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The Flat

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The Flat

The Flat
By Arnon Goldfinger
A Documentary Written & Directed by Arnon Goldfinger
The film is in Hebrew with English Subtitles
Runtime: 97 Minutes
Arnon Goldfinger & Zero One Film, 2011
Distributed by Ruth Diskin Ltd.

Reviewed by Anna Dogole - March 24, 2014

When Gerda Tuchler passed away at the age of 98, her family faced the difficult task of cleaning out her Tel Aviv apartment, a place she had called home for seventy years. Her grandson, Arnon Goldfinger set out to document this quidessential family duty, following his mother, siblings, cousins, and other family members as they came together to sift through the material remains of the family's beloved matriarch. While sorting through the apartment, Arnon discovers copies of Der Angriff ("The Attack"), a Nazi propaganda newspaper that was started by Joseph Goebbels. What began as an unassuming family film soon blossoms into a full fledge piece of investigative journalism as he strives to uncover the truth about his grandparents' past.

Moving and instructive, Arnon Goldfinger's film, The Flat, not only provides keen insights into the generational divides that exist in every family, but it also offers a unique glimpse into a nearly overlooked aspect of the Holocaust. By this I refer to Leopold von Mildenstein efforts, before the start of World War II, to 'encourage' Jews to migrate to the British Mandate of Palestine as a means of solving Germany's Jewish problem. Mildenstein, a SS officer, was a key figure in the Nazi's Judenreferat (Jewish Department), and he was responsible for recruiting Adolf Eichmann into the department to work on 'Jewish' issues.

In the 1930's, Mildenstein formed an alliance with Kurt Tuchler, a leading Zionist. Tuchler wanted to see if there was a way to gain Nazi support in a plan to help as many German Jews as possible to migrate back to Palestine. Mildenstein, who seems to have already considered such a scheme, decided to see what could be done. To this end, in 1933, Kurt and his wife Gerda (Arnon's grandmother), accompanied Mildenstein and his wife, on a tour of Palestine. The tour, which had the blessing of both the Nazi Party and the Zionist Federation of Germany, sought to examine the progress made by earlier pioneers who had settle in Palestine and to develop ideas to increase immigration into the country.

Mildenstein wrote a series of articles about this tour, entitled "A Nazi Travels to Palestine." These articles were published in the Der Angriff newspaper. The copies of the paper that Arnon found in his grandmother's flat were ones that contained Mildenstein's articles on the trip. The friendship that developed between the Tuchler's and the Mildenstein's survived the war, and continued for many years after.

The Tuchlers left Germany and immigrated to Israel before the start of the war, but they did not escape untouched by it. They had family members, and friends, who were murdered during the Holocaust. How could any Jew, after the war (let alone before), maintain a friendship with a man who was a SS officer? Was Mildenstein simply a bureaucratic functionary? Or, was he a war criminal that escaped justice? Arnon tries to answer these, and many other questions about his grandparents' actives both before and after the war. To do so, he travels to Germany to speak with Mildenstein's daughter, interviews various writers and historians with insights into Mildenstein's life and activities, as well as those with insights into his grandparents' lives, he visits various historical achieves, and interviews his own family members. Putting all these disparate pieces of information together, Arnon tries to weave together the story of his grandparents' past.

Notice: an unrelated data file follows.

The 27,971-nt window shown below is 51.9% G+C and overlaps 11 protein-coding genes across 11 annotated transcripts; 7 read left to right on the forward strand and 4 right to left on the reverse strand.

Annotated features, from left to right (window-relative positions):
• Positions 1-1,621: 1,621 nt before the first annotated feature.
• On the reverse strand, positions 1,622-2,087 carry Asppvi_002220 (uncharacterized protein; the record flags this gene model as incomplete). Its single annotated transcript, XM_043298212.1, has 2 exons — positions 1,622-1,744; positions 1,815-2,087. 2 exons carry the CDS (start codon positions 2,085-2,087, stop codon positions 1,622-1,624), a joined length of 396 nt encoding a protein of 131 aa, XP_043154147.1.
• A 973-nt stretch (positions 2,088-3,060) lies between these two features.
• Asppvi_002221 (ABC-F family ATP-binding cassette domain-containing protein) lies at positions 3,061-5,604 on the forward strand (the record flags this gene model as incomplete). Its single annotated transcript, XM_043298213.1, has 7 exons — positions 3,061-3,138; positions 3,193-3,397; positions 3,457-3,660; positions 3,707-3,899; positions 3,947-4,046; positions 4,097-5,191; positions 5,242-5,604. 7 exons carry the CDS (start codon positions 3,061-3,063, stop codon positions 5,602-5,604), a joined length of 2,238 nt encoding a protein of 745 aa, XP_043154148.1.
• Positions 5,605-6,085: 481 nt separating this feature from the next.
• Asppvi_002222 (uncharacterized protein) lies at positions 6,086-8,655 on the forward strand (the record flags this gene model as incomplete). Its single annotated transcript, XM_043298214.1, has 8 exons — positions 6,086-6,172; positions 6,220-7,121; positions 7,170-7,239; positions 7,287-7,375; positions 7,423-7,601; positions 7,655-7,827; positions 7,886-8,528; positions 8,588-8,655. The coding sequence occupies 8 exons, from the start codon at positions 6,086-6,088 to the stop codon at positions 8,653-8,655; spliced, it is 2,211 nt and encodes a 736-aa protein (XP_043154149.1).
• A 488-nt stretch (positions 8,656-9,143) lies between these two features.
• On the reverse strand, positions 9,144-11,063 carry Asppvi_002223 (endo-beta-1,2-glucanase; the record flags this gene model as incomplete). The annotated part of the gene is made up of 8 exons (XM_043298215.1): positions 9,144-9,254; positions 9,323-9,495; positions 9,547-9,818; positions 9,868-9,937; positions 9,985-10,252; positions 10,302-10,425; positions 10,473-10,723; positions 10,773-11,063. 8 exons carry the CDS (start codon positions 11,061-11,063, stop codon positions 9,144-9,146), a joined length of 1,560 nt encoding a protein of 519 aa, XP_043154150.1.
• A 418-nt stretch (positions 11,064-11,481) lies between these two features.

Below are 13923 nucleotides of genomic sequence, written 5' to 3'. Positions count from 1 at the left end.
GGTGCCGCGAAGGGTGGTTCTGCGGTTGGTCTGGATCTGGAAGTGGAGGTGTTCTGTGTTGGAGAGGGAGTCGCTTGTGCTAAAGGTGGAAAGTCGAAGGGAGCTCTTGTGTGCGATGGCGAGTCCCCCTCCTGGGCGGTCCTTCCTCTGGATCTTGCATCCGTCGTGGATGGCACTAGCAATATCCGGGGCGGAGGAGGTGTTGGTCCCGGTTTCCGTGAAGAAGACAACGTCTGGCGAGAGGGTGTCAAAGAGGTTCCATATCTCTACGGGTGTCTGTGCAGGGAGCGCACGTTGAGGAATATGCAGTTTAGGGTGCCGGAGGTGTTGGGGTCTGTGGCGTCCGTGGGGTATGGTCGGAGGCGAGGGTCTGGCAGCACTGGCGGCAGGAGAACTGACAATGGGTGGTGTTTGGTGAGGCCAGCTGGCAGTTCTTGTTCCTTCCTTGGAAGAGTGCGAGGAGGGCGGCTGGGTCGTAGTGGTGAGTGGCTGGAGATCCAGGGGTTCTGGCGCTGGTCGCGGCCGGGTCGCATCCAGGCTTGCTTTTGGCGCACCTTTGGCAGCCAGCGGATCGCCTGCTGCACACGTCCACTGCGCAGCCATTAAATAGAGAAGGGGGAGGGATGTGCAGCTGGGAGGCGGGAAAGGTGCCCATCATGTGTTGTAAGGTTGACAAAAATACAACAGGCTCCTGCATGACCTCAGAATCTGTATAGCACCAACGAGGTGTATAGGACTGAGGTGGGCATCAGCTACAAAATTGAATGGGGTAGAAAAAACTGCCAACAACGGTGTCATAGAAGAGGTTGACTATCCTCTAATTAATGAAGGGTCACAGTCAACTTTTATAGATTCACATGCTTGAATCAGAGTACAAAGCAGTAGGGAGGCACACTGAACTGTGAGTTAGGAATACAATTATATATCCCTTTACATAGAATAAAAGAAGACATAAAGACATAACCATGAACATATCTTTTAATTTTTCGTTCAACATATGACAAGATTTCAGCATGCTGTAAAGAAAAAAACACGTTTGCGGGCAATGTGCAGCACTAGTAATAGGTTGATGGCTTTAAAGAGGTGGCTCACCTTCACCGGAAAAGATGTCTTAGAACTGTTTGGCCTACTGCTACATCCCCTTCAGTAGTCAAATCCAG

The Tuchler - Mildenstein collaboration may seem unusual, but it was not unique. There are many instances on record where German Zionists cooperated with the Nazis in order to expedite and encourage Jewish immigration to Palestine. Both Tuchler and Mildenstein had similar goals, to see Germany's Jews settled in Israel. They did, however, have very different reasons for desiring such an outcome. From the beginning it appears that Arnon's grandparents never spoke about their relationship with Mildenstein. By the end of the film we still do not know why Arnon's grandparents never told their family about their relationship with the SS officer. Were they embarrassed? Was it too painful? Perhaps they felt that their children would not be interested in the story? Or maybe they just did not think that it was important? We will never know the real reason, but what is clear is that is that his grandparents participated in a historically relevant event, one that should have been, and has now been, documented.

The Flat was released in 2011, and it is presented primarily in Hebrew, with English subtitles throughout. The film has been aired around the world, and has garnered more than 20 international awards. The film is thought provoking and it is sure to engender strong opinions on a variety of issues. For example, should the Tuchlers be viewed as collaborators? Was Mildenstein a war criminal? In addition, was Arnon's family really as unaware of his grandparents' prewar activities as they claimed to be. These and many more questions will swirl through your head after watching this film. No matter what you think the answers are to these questions, they are sure to promote wide-ranging discussions among those who have watched this memorable film. It will also encourage viewers to engage in more in-depth research into this under reported aspect of the Holocaust.

A DVD edition of this film is set to be released in August of 2014. You can learn more about this documentary online at Ruth Films Ltd.


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